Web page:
Yemenite silversmithing

From Wikipedia, the free encyclopedia
Jump to navigation Jump to search
Silver Bracelets, Early 20th century (photographed by: David Harris)

Yemenite silversmithing refers to the work of Jewish silversmiths from Yemen. They were highly acclaimed craftsmen who dominated craft production in precious metals in the southern Arabian peninsula from the 18th through the mid-20th century, a period and region during which Muslims did not engage in this work. These Yemenite silversmiths were noted for their use of fine granulation and filigree, producing such ornaments as women's bracelets, necklaces, finials, etc.

Showcase of silver craft


Yemenite Jewish silversmith in Wadi Amlaḥ, 1980s

Yemenite silversmiths, a trade held almost exclusively by Jews living in the traditional Yemeni society, were active from at least as far back as the mid 1700s.[1][2] The largest clientele for jewelry made of gold and silver were women, and the amount of jewelry worn was often an indicator of the woman's status.[3] Some Yemenite silversmiths migrated to Israel in the late 1800s, a migration that continued in the early 1900s. In the early 20th-century, the Bezalel Academy of Arts and Design employed many Yemenites in the production of fine silver jewelry.[4]

Between June 1949 and September 1950, almost the entire Jewish community in Yemen, including nearly every silversmith in the country, immigrated to Israel in an airborne mass migration known as Operation Magic Carpet. Muslims appear to have entered silversmithing in the Yemen in the mid-1900s as the Jews departed for Israel.[5] Mass-produced gold and silver jewelry began to be imported into the Yemen in the 1930s, and dominated the market by the end of the 20th century, causing traditional silversmithing to dwindle.[6][7][8]

Yemenite silversmiths at Bezalel School of Art, early 20th century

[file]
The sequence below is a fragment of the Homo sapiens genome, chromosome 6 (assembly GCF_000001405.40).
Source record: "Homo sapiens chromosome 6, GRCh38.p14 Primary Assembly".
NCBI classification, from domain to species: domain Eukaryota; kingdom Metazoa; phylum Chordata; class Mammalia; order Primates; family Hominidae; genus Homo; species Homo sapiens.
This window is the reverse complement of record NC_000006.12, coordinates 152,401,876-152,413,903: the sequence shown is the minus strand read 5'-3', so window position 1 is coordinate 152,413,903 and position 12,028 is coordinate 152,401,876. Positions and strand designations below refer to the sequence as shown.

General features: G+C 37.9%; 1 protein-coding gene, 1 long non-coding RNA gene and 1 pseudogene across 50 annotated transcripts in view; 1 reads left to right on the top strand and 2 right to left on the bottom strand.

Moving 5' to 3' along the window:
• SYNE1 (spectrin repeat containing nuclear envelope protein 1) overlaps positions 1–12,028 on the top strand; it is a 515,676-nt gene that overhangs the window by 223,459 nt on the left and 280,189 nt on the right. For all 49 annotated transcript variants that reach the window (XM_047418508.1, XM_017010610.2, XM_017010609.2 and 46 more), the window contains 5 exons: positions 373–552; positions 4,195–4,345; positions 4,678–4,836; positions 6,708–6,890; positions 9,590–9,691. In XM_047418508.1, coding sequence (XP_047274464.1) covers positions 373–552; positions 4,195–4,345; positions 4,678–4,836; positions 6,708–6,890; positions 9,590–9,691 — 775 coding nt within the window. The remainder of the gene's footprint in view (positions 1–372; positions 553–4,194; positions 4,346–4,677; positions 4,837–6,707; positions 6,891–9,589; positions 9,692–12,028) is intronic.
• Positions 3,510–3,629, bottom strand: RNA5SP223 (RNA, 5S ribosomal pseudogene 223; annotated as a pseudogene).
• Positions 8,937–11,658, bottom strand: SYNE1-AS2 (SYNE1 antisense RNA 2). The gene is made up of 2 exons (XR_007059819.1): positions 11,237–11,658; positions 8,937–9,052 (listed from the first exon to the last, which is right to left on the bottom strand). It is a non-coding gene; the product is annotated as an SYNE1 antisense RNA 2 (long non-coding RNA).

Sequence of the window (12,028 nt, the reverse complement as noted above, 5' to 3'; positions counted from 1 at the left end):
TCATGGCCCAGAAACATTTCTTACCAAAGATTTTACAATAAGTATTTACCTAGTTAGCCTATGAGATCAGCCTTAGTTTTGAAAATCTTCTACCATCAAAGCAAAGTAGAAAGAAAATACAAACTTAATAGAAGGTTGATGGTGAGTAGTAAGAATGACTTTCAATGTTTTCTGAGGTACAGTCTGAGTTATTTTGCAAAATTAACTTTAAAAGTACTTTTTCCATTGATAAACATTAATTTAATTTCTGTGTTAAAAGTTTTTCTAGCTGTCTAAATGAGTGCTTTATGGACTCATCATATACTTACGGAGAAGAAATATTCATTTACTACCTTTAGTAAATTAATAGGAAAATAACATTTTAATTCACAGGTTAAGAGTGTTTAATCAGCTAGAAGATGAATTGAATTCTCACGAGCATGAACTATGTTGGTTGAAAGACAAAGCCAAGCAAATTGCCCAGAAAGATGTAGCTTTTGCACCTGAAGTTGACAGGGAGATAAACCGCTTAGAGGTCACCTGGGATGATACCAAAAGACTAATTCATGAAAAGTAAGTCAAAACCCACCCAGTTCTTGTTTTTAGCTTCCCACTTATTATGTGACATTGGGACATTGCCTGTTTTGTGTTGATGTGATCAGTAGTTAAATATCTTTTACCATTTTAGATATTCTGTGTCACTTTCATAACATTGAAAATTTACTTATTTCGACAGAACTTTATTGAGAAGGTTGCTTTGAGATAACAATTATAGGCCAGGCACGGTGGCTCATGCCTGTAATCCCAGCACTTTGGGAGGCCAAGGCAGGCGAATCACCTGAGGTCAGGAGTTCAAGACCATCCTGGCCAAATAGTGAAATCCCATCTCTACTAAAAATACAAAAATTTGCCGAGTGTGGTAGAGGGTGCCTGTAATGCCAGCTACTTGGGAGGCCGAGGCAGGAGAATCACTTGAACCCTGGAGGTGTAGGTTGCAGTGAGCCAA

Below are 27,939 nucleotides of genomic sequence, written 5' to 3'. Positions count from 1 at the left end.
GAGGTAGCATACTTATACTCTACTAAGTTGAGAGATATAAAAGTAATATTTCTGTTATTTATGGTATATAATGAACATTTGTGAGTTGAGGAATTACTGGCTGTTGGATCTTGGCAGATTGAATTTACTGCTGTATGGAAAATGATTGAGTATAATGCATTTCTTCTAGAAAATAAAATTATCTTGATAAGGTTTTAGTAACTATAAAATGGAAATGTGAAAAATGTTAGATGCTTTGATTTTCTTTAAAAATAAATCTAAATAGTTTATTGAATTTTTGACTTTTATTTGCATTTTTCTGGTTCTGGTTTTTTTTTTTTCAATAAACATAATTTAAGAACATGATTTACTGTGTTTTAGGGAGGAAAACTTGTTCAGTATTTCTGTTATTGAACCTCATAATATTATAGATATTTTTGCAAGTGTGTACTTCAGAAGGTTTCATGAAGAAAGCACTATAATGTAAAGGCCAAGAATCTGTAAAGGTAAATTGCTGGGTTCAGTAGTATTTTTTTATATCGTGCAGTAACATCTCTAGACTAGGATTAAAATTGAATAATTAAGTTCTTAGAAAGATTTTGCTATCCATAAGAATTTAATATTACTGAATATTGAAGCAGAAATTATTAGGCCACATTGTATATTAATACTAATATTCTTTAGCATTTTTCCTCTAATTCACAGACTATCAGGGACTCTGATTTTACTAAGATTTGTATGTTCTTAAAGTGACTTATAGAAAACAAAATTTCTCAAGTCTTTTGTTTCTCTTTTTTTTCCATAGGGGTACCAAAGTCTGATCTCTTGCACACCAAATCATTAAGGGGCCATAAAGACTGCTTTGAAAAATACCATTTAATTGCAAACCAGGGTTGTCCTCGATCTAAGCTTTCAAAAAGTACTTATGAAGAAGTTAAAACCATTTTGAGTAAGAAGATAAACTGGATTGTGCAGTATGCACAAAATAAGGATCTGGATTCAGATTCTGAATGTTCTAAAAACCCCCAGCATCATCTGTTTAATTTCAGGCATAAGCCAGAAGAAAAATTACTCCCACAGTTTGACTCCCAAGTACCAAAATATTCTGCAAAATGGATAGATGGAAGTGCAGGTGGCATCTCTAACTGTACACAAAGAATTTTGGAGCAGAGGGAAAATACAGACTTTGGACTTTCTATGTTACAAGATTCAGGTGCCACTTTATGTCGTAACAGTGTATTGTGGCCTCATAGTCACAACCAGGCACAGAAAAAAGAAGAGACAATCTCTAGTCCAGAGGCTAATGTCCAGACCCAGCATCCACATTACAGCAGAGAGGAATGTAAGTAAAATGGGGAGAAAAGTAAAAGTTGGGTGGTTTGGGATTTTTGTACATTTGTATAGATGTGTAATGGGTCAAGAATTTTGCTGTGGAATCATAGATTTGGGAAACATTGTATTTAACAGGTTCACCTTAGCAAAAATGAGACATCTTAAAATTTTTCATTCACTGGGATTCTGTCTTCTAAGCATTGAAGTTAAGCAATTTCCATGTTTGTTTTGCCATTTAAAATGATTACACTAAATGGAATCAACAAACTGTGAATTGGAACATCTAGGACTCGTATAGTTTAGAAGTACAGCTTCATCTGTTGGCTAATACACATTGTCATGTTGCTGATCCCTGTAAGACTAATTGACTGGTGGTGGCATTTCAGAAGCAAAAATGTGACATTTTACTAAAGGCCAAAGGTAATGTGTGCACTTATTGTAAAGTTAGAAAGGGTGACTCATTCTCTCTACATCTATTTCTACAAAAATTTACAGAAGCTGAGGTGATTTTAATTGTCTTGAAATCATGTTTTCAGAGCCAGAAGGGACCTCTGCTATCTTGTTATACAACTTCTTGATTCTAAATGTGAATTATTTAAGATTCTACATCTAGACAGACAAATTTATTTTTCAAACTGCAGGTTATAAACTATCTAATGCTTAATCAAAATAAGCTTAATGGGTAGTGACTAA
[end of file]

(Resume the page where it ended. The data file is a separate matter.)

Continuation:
According to Mark. S. Wagner, Professor of Arabic literature and Islamic Law at Louisiana State University, it is difficult to say how silver- and gold-smithing came to be regarded as occupations that were too impure for Muslims in the Yemen to engage in; jobs that were similarly regarded in traditional Yemeni culture included pottery making, disposing of human waste from latrines, processing the carcasses of dead animals, soap-making, tanning, and making cakes of cow dung for use as fuel.[6] Jewish silversmiths in this region sometimes moonlighted as dentists, since their jewelers pliers could be used to draw teeth.[6]

Yemenite silversmiths melted silver coins to produce Janbiya (dagger) hilts, bridal jewelry and other silver objects.[8][9] The Maria Theresa thaler, minted continuously since 1741, was especially favored for its consistent silver content and fineness,[8] and which currency was widely in use in Yemen owing to the Mocha coffee trade with the French, and a Yemeni request that its produce be paid with thalers.[10]

Style and silver content[edit]

Yemenite silver-work is noted for its intricate use of filigree and fine granulation.[2][5] Jewelry containing a high silver content was called by local Jews, ṭohōr, or in the Arabic tongue, muḫlaṣ, the intent being to jewelry whose silver content ranged from 85% to 92% (sterling silver), while the rest being copper. The disadvantaged of the cities and in the rural regions, as well as Bedouins, would routinely order jewelry whose silver content was lower, up to 60% silver, the remainder of which being copper and which had the name of fuḍah. A lower quality silver was called niṣfī, a word having the connotation of “half,” implying that it was made half of silver and half of copper.[11]

Labbe necklaces[edit]

Barley-grain Labbe Necklace, Gilt silver filigree, granulation (20th-century)

Among the variety of jewelry known in Yemen, the labbe necklace is the most impressive in its complexity. A highly skilled work of Jewish silversmiths, it is a testimony of exquisite craftsmanship, requiring painstaking work and a developed artistic sense, expressed by the harmonious and aesthetic blend of its many parts. The labbe is a popular piece of jewelry among Jewish and Muslim women alike. In Arabic, the name labbe indicates the sunken place beneath the Adam's apple on the neck, where it is worn.[11]